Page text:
Before you make your next impulse buy, you might ask yourself, “Will this make me feel better or will it make me feel worse?” Anytime we overspend, we succumb to a desire in the same way addicts do to their fix of choice. Bold statement, but not if you think deeply about the way your purchases make you feel. What was the last purchase you made that wasn’t a necessity? How did it make you feel to buy it?
Sexy and confident in that new pair of shoes?
Sated for a moment by the Starbuck’s latte?
No one makes a purchase that isn’t a necessity unless it’s something that makes him or her feel a certain way. Problem is, the feeling never lasts. When you give into emotions around an object, you find yourself right back at the Nordstrom’s counter.
HALT: Hungry, Angry, Lonely and Tired
We can move past the feeling state to a state of action by stopping, taking a deep breath and taking a page from a twelve step program. In this 12 step programs, participants adhere to the acronym HALT: Hungry, Angry, Lonely and Tired, whenever they feel an urge to use. Have you ever bought a new outfit after a bad day at the office with the hope that it might put you in a better mood? Try HALT before you even walk in the store.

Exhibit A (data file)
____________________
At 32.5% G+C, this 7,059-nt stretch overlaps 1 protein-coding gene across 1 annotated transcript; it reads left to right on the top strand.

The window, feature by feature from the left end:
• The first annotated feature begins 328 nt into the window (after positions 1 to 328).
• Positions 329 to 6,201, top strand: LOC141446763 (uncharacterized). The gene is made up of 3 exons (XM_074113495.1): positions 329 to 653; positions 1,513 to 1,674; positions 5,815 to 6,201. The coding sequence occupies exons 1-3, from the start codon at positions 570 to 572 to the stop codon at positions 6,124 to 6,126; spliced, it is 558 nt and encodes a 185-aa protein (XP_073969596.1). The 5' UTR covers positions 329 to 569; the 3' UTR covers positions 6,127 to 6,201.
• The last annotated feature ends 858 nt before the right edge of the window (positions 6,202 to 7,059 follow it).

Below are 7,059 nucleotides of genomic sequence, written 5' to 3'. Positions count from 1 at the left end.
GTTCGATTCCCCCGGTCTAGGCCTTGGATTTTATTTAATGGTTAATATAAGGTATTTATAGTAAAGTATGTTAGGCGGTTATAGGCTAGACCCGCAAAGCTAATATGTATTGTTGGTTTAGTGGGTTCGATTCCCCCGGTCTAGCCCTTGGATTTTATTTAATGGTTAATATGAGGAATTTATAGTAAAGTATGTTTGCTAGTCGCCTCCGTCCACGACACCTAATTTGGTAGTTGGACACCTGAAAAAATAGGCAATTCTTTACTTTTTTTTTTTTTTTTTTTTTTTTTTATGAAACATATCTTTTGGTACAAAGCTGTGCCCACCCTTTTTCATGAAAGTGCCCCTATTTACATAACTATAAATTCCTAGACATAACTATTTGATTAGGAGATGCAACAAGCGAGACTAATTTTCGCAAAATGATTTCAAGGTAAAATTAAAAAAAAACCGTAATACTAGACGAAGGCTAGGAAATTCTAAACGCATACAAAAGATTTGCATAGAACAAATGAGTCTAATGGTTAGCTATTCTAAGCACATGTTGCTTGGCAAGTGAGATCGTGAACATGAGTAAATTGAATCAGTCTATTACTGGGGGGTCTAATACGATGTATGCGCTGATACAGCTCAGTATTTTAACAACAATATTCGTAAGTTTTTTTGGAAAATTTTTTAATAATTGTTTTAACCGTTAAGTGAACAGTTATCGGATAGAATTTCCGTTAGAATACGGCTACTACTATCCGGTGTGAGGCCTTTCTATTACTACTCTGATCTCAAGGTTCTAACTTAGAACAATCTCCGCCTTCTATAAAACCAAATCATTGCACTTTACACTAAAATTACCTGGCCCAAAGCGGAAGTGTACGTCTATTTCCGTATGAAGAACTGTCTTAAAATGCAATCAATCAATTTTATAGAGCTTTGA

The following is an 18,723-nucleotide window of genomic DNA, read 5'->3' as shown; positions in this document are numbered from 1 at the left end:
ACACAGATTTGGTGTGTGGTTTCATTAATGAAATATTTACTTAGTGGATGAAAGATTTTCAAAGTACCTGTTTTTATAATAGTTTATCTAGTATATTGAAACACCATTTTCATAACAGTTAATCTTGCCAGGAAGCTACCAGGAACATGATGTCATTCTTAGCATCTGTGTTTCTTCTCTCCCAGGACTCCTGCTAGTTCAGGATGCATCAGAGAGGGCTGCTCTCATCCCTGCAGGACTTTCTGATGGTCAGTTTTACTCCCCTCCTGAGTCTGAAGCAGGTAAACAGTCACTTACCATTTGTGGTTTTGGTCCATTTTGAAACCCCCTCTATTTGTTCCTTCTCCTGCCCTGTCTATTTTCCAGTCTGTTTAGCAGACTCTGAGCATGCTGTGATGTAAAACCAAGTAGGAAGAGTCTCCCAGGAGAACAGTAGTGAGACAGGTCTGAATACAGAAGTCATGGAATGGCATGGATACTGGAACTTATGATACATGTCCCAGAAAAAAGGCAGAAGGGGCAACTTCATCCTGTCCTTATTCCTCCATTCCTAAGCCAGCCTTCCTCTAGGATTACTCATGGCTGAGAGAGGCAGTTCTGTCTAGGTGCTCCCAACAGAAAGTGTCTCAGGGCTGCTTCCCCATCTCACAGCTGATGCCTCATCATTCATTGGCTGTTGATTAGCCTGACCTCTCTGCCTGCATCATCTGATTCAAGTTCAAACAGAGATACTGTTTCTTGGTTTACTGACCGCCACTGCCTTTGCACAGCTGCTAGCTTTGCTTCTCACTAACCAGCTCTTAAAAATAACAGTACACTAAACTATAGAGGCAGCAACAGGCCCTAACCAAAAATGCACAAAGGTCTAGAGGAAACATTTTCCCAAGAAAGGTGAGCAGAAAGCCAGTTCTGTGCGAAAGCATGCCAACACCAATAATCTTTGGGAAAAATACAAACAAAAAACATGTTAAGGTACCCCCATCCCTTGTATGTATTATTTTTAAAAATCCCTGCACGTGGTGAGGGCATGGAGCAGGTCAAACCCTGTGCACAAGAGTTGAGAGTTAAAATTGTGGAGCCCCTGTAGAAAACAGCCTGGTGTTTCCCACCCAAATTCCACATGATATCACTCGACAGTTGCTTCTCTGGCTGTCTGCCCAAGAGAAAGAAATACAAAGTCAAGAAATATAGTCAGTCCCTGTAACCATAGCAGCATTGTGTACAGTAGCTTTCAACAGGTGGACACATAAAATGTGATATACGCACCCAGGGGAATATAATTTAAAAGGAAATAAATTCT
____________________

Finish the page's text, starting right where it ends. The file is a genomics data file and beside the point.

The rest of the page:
If I feel the urge to buy something outside of my budget, the first thing I think is, “When was the last time I ate?” If you’re hungry, eat something. If you’re angry, let it out to a friend. If you’re lonely, reconnect with your people. Make a call. Or walk to your neighbor’s. Take a nap if you’re tired. If you address basic needs first, you will be less apt to “use” your wallet.
Whenever I’m invited to a party and I think I want a new outfit for it, I go through HALT. Sometimes it requires reaching out to a girlfriend for a chat, or laying down on the couch and reading my People magazine. Whatever it takes, I stop and take a breather until the desire passes. Slowing down and replenishing my actual desires usually satisfies the urge I had to feel great by buying a new outfit.
When you perceive life isn’t going your way, saving and sticking to a budget can seem like an oppression you just want to escape. But by noticing the desire behind your impulse, and putting it into action to meet actual your needs, you’ll feel less apt to buy things you don’t need or can’t afford. Coffee with a girlfriend or taking a luxurious midday power nap can make you feel more restored than a new dress ever could.
Miranda is a professional personal finance journalist. She is a contributor for several personal finance web sites. Her work has been mentioned in and linked to from, USA Today, The Huffington Post, The San Francisco Chronicle, The New York Times, The Wall Street Journal, and other publications. She also has her own personal finance blog: Planting Money Seeds.